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Journal Article

Temporal Changes in Populations and Species Diversity in a California Rodent Community

Robert T. M'Closkey
Journal of Mammalogy
Vol. 53, No. 4 (Nov., 1972), pp. 657-676
DOI: 10.2307/1379205
Stable URL: http://www.jstor.org/stable/1379205
Page Count: 20
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Temporal Changes in Populations and Species Diversity in a California Rodent Community
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Abstract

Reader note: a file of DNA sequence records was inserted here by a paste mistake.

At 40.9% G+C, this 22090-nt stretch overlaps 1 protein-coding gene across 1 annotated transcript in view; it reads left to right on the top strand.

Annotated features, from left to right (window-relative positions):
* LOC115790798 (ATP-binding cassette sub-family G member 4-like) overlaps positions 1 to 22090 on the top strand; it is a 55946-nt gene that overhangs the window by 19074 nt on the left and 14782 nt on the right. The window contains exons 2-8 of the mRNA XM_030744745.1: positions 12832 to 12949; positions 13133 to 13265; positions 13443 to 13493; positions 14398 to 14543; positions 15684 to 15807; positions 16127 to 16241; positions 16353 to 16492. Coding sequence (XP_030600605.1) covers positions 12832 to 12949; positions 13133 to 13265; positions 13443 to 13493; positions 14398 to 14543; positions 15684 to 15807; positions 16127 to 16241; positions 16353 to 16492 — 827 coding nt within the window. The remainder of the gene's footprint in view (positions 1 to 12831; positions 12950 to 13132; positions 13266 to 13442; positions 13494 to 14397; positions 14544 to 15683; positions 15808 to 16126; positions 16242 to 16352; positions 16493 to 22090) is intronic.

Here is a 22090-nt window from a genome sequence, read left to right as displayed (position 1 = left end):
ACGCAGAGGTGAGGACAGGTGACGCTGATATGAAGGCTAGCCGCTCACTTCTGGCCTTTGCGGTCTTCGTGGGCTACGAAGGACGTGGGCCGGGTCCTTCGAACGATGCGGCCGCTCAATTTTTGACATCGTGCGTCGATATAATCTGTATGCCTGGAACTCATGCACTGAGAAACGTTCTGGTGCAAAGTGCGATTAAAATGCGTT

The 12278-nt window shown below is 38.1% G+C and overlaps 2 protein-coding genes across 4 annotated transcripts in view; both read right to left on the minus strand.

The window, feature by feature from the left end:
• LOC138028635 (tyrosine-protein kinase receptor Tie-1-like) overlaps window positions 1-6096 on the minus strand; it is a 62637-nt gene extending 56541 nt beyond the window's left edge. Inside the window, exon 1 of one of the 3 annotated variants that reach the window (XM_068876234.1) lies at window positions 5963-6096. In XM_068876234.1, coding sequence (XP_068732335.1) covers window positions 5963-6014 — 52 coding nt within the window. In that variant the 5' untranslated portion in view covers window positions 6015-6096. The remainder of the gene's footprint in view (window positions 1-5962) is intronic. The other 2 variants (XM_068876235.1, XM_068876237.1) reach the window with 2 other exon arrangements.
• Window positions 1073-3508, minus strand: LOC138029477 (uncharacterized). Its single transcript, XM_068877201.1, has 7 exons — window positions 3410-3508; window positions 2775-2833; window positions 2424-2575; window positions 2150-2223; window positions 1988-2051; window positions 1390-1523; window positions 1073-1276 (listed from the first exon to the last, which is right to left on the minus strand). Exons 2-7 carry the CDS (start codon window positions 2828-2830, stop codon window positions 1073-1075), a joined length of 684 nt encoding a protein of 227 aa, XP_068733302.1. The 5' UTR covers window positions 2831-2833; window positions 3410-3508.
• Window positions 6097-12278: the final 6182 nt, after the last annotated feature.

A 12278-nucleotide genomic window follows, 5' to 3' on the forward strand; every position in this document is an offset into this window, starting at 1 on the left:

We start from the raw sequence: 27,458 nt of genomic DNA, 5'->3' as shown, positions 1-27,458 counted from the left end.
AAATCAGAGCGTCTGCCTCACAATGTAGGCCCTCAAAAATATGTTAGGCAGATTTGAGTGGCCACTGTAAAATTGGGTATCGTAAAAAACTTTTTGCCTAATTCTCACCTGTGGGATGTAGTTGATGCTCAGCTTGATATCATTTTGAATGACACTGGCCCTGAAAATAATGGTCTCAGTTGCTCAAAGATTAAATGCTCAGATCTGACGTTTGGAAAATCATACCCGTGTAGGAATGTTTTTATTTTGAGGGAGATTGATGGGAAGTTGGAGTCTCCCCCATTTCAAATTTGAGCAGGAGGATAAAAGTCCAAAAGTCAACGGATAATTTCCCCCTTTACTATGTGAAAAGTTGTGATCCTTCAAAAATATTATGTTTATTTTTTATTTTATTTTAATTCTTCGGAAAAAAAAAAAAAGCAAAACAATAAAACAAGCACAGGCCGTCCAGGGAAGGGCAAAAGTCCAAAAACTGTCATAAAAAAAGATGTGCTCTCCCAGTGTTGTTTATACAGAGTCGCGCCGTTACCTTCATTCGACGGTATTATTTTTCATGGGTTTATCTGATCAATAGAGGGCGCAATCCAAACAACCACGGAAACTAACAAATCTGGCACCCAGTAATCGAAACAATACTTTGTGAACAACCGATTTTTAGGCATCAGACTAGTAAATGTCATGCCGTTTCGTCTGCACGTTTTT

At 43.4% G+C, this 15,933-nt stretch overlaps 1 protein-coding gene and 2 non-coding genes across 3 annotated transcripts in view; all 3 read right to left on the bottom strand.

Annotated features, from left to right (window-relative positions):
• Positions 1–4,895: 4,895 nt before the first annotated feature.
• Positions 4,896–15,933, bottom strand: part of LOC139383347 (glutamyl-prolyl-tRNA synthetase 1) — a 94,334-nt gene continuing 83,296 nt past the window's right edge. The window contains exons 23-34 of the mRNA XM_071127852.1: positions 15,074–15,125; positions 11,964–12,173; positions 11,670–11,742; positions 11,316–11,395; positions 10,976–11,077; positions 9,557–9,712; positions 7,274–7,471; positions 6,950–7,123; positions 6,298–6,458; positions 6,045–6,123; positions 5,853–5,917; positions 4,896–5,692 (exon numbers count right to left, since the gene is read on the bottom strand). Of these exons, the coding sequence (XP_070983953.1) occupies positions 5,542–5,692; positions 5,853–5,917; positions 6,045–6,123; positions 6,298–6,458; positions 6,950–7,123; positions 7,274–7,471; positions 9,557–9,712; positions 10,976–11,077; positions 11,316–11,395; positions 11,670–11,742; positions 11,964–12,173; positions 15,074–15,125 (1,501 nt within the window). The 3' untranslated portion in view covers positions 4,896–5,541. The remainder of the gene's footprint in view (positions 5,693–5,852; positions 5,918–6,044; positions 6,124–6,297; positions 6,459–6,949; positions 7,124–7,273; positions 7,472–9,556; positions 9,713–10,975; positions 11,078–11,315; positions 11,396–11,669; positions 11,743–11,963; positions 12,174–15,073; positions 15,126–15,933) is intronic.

Population trends and their proximate effects on the species diversity of a rodent community were examined on a stand of coastal sage scrub in southern California, from the summer of 1968 to the autumn of 1969. The rodents comprising the fauna were Dipodomys agilis agilis, Perognathus fallax fallax, P. longimembris pacificus, Peromyscus eremicus fraterculus, P. maniculatus gambellii, P. californicus insignis, Reithrodontomys megalotis longicaudus, Neotoma lepida intermedia, and Neotoma fuscipes macrotis. Live-trapping was done at monthly intervals for a period of 15 months. Individuals collected were examined for reproductive condition, marked and released. Periods of population increase, decrease, or stability were accompanied by variable patterns of survivorship and addition of residents and transients. During periods of population decrease the rodents exhibited reduced survival with the exception of P. maniculatus, which showed increased survival. For the increase phase of the rodent populations, survival was equal to, or greater than, mean survival for the entire period of study; however, the addition of new residents and transients was often high (P. maniculatus and N. lepida). The temporal changes in these population components led to asynchronous fluctuations in population densities of the rodents, which yielded the major changes in species diversity. This is further emphasized by examining the correlation of population numbers between the six commonest species. Only six of the 15 pair-wise correlations were significant. Rodent species diversity was measured by employing Brillouin's information formula. Of the three components of diversity-relative abundance, species number, and sample size-a significant relationship was found between species richness and diversity (r = +0.910), and sample size and diversity (r = +0.566). Although uncorrelated with diversity, evenness was important, as some of the diversity changes between months were due to shifts in evenness and not changes in species numbers. The fluctuations in the relative abundance of species and the variable presence of the rarer species led to the temporal fluctuations in species diversity.

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